Nearby was an area known as Butter Bottom, and the area gave its name to well-hidden cache. The hint required knowledge of ‘The Lord of the Rings’ – a book we had both read, as well as seeing the film. Sadly we couldn’t remember how the ‘hobbits hid from the Black Riders’ so did a detailed search of the trees and bushes nearby.

Private lake near Butter Bottom


Butter Bottom became a lane and then farmland and passed by Crowthorne Rugby Club (we didn’t know that even existed!). Soon we were on the Northern Edge of Sandhurst, at the top of Owlsmoor Road. Owlsmoor is a district of Sandhurst, built during the latter half of the 20th century. We had two caches to find in Owlsmoor Road, the first took us to a small park we didn’t know existed, and the second to an ivy-covered tree. Suffice to say we found the cache in the park quite easily, and the ivy hide thwarted us.

We were still about 3/4 mile from home and rain, which had eased from the morning’s drizzle but had returned with a vengeance.

We just about made it back before the rain got too heavy, passing the side gates of the RMA.

The varied walk (pavements, woodland, farmland) was just over 9 miles. We found 7 caches out of 10 and found some places we didn’t know existed.

The caches we did find included :

July 11 : East Worldham, West Worldham and Hartley Mauditt

Our caching trip started from the village of East Worldham perched high on a hill a few miles South West of Farnham. There is always a danger starting a walk from the top of a hill, and we only remembered it some hours later.

East Worldham Church

Initially though we walked even higher from our parked car, to East Worldham’s church (St Mary’s). We collected information from the Church noticeboard, which doubled up as a village history and geography lesson and from a nearby War Memorial. We calculated the co-ordinates for the hiding place of the Church Micro cache…and discovered an error in our maths. Back we went to the noticeboard, retrieved the correct date and went looking. An ideal host, matching the hint, stood proudly at GZ. Sadly for us, so did a large amount of vegetation which shielded every hidey-hole so well that we couldn’t find the cache. Not the best of starts, poor maths.. and a DNF !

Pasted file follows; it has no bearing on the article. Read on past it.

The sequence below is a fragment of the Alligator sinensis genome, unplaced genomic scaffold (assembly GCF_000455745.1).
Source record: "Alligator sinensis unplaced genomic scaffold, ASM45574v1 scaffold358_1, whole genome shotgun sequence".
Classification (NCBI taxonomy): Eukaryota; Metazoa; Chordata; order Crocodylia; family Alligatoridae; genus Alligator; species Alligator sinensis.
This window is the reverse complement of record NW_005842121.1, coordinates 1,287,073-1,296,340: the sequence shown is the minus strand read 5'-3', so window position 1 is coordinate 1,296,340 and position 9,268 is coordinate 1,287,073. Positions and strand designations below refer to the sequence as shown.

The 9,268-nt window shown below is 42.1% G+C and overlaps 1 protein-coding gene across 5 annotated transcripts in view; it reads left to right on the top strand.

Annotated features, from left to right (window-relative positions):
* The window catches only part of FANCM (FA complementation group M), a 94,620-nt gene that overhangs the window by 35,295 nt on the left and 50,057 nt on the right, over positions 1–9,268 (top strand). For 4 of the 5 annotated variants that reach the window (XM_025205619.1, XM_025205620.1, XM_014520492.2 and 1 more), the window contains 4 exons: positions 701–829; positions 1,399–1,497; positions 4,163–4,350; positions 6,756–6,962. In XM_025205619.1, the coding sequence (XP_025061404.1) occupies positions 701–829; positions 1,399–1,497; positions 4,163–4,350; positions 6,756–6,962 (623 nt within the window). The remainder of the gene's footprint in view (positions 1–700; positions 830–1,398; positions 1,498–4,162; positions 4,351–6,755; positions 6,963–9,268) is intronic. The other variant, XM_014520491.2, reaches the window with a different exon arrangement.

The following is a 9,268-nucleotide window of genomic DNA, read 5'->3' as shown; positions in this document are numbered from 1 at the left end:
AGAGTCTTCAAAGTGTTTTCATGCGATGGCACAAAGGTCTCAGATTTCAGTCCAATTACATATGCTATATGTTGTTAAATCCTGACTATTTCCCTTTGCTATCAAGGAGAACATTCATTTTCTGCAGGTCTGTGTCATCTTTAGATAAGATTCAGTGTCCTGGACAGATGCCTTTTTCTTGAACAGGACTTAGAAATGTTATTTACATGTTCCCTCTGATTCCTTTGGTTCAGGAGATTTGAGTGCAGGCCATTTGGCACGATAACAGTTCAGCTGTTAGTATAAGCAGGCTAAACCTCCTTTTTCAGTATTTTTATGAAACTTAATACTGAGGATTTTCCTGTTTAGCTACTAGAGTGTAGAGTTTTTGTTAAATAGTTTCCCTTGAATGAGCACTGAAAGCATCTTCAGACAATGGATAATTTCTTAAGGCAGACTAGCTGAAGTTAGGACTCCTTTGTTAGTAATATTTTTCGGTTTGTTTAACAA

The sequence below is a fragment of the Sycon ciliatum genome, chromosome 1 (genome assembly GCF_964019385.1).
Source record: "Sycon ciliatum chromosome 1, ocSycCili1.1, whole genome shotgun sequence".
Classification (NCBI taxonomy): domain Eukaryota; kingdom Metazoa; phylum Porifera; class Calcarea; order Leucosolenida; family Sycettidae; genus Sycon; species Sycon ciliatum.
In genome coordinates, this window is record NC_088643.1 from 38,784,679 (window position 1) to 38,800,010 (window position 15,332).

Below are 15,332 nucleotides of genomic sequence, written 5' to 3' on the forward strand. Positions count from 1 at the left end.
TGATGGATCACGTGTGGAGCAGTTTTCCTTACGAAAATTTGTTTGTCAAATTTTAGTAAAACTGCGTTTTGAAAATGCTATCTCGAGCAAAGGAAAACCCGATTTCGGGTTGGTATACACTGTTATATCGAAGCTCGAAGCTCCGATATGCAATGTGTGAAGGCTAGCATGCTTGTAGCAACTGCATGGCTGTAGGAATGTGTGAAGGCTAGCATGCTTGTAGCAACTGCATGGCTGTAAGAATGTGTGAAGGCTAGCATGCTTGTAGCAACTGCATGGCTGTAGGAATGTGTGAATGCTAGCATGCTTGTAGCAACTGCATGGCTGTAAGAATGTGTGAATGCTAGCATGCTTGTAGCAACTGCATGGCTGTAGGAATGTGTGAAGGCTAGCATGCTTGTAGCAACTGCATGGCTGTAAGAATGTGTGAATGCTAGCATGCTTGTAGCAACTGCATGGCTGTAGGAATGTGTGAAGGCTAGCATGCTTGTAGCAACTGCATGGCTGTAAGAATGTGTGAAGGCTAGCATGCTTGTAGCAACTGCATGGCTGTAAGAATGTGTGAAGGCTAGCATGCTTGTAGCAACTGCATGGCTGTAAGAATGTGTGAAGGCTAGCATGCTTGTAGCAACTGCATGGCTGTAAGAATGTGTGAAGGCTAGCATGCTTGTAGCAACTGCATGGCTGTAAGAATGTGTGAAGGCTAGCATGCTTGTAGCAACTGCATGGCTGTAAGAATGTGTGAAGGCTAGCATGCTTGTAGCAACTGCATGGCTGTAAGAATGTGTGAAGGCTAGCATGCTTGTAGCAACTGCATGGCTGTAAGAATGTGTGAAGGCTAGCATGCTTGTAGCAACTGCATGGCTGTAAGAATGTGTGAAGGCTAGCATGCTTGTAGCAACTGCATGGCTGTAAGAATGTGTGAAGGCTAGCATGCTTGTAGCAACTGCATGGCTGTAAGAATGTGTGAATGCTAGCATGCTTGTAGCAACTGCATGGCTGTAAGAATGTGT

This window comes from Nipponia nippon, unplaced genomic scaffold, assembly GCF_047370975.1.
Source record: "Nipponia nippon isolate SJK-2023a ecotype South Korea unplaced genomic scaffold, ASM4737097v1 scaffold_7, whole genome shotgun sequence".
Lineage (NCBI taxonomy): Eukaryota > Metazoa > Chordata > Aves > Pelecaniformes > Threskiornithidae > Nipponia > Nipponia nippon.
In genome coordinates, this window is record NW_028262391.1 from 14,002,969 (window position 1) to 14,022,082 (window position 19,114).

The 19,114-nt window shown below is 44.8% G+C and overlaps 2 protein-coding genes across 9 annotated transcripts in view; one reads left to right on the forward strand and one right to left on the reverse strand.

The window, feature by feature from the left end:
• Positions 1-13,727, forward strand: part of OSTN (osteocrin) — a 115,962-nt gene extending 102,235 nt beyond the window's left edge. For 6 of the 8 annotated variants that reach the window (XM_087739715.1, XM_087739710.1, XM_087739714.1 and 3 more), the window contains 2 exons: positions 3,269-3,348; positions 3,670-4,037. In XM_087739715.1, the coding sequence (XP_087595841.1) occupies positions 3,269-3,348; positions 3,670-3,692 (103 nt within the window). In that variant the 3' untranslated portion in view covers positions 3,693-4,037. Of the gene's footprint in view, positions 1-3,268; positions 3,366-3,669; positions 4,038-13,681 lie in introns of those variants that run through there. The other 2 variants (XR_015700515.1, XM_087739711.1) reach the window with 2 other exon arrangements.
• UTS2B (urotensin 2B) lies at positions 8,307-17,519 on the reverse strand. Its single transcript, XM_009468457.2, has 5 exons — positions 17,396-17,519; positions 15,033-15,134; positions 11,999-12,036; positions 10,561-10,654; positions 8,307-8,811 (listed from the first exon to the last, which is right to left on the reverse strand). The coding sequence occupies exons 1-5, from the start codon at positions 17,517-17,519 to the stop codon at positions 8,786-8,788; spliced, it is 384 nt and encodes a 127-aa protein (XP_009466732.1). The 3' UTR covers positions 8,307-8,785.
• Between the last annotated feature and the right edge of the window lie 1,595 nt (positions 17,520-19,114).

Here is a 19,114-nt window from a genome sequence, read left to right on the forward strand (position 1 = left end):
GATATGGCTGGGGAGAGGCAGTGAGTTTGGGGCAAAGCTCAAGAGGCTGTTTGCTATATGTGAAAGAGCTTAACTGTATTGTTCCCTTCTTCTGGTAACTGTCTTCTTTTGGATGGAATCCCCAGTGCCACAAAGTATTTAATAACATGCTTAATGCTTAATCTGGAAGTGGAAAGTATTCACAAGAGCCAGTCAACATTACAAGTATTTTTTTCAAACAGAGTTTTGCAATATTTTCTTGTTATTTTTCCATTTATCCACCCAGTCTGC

We started our main circuit of the day, ‘View the Land’, a series of 15 caches first placed back in 2011. Some of the caches would contain a number, which would help us find a 16th, bonus, cache.

The first cache find was relatively straightforward, though the hint of ‘hanging’ had obviously changed over the cache’s nine years. We were heading towards cache 2, when we remembered the bonus number. We hadn’t checked the first cache for it ! Should we go back or risk missing one number ? We went on with crossed fingers.

On route, some redeveloped oast houses


Our second cache, in one of the more imaginative hides on the route was quite hard to spot. Our searching was not helped by people busying themselves at the neighbouring equestrian centre. Indeed one of the horses did its best to help us sign the log. Again we walked away from the cache, failing to remember to collect any bonus information. This time though, we had only walked a few yards, so retreated to collect our first bonus number – yay !

“You forgot the bonus number!”

The path moved away from the horses and around a farmer’s field. Here we found a couple of caches hidden in very large tree hollows. The hollows were so big, at least 10 ammo boxes could fit in them with space to spare! After allowing a couple of horse-riders go by, we deviated from the ‘View the Land’ circuit to attempt our second Church Micro of the day, at West Worldham.
As we approached the village we went by a largish garden where several Dads were having a socially-distant chat while their teenage boys were kicking a football with great vigour.

West Worldham Church

The church at West Worldham (St Nicholas), presented us with a problem. Notices on the gate prohibited access as building work was going on at the Church. Being Saturday though, there were no workmen, so we ignored the sign and collected the numbers we needed for the Church Micro. We even went inside the church and found this thought-provoking plaque.

The Church Micro cache was hidden by the roadside, which a few minutes earlier has been quiet. But as we approached GZ, and before we could wrestle with ivy protection, car after car went by. It was the fathers and sons from the football garden earlier, now returning home.

During a break in the traffic we found the cache and then returned, via a sunken lane to our main caching series. The sunken lane had dropped quite steeply and we were in a ‘bowl’ with tree cover all around. The GPS danced around, pointing this way and that and with only ‘multi-trunk tree’ as our guide we spent some locating the cache.

Of course we then had to climb out of the ‘bowl’ and a series of about 60 steep, wooden earth steps took us to a barley field. In one corner of the field, presumably as set-aside, was a beautiful wildflower border. We recognized many of the flowers including Phacelia and Poppies, other names eluded us. None of the flowers eluded the multitude of insects enjoying the nectar.

The couple of caches around the field were straightforward finds, including one hidden in a former sunken lane. Here Mr Hg137 retrieved the cache, threw it to Mrs Hg137 to sign, who threw it back for Mr Hg137 to replace. Did we check the bonus number ? Of course not, so the cache was re-opened to ascertain any bonus information. It was as we left this cache site we saw movement ahead of us, clearly not a rabbit or squirrel … our best guess was a stoat.